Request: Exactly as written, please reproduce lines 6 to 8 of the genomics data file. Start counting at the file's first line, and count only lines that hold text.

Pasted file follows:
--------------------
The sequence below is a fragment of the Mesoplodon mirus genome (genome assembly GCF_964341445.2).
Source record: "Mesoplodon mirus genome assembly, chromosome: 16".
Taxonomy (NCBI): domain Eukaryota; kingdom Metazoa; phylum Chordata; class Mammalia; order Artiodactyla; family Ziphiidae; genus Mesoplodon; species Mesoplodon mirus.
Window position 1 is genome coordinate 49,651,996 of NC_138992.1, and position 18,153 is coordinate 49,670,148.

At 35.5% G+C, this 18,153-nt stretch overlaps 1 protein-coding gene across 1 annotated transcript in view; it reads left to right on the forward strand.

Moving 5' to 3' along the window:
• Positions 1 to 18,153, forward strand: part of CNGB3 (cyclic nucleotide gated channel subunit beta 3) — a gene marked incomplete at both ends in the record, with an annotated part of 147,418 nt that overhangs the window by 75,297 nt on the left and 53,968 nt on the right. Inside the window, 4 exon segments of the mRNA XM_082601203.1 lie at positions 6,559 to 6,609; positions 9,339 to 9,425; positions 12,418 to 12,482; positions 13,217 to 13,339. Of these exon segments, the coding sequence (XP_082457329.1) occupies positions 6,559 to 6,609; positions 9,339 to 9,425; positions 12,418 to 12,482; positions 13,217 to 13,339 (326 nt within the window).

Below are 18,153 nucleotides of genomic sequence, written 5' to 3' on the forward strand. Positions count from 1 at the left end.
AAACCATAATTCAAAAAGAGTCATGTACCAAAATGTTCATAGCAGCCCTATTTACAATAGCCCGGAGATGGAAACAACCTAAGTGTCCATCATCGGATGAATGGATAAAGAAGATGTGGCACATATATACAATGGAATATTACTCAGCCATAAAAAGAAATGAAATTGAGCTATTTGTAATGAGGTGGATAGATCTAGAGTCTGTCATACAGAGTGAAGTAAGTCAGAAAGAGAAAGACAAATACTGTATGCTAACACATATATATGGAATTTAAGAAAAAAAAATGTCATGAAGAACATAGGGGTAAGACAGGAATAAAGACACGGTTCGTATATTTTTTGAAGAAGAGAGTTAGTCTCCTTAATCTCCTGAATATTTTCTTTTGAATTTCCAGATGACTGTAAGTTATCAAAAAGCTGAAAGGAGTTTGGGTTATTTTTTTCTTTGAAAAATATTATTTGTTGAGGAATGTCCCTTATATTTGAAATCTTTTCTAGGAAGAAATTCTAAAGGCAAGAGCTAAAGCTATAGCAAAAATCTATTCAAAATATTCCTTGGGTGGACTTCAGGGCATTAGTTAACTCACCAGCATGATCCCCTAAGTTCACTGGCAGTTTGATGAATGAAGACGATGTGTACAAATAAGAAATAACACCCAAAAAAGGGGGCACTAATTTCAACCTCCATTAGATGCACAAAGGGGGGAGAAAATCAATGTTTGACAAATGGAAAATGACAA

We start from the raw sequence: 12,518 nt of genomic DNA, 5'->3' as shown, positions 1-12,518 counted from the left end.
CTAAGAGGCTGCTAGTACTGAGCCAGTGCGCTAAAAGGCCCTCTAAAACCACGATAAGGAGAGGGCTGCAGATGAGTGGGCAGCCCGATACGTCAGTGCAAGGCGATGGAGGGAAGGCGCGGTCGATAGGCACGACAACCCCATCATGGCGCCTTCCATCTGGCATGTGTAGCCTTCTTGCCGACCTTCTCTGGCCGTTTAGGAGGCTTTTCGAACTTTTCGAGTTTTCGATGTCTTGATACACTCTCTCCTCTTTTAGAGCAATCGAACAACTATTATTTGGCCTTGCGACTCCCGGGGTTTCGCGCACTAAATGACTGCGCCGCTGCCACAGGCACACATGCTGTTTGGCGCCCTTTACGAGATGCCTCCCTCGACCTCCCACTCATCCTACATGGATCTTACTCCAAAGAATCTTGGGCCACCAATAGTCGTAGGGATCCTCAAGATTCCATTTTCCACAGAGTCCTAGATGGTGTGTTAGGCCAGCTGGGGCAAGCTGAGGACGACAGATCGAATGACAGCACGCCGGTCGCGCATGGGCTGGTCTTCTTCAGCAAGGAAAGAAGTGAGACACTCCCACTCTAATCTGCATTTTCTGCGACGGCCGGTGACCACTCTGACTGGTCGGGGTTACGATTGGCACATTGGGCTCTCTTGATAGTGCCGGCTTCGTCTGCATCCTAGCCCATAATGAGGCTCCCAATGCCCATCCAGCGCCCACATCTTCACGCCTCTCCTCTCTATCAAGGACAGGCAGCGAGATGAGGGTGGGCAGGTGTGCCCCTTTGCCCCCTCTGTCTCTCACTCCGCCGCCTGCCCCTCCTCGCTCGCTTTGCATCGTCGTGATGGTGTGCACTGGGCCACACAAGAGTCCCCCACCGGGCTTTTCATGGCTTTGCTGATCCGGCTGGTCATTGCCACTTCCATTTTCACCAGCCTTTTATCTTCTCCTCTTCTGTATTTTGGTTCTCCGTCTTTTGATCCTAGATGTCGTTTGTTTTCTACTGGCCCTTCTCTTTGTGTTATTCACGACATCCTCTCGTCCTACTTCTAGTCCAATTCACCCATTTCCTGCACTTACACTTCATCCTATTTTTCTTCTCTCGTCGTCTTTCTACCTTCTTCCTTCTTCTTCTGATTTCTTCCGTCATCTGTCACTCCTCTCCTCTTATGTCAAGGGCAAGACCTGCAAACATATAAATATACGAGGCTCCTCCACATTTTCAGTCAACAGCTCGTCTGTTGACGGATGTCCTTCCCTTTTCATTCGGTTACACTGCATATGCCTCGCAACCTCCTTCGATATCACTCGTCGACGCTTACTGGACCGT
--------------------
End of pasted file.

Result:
Moving 5' to 3' along the window:
• Positions 1 to 18,153, forward strand: part of CNGB3 (cyclic nucleotide gated channel subunit beta 3) — a gene marked incomplete at both ends in the record, with an annotated part of 147,418 nt that overhangs the window by 75,297 nt on the left and 53,968 nt on the right. Inside the window, 4 exon segments of the mRNA XM_082601203.1 lie at positions 6,559 to 6,609; positions 9,339 to 9,425; positions 12,418 to 12,482; positions 13,217 to 13,339. Of these exon segments, the coding sequence (XP_082457329.1) occupies positions 6,559 to 6,609; positions 9,339 to 9,425; positions 12,418 to 12,482; positions 13,217 to 13,339 (326 nt within the window).

Below are 18,153 nucleotides of genomic sequence, written 5' to 3' on the forward strand. Positions count from 1 at the left end.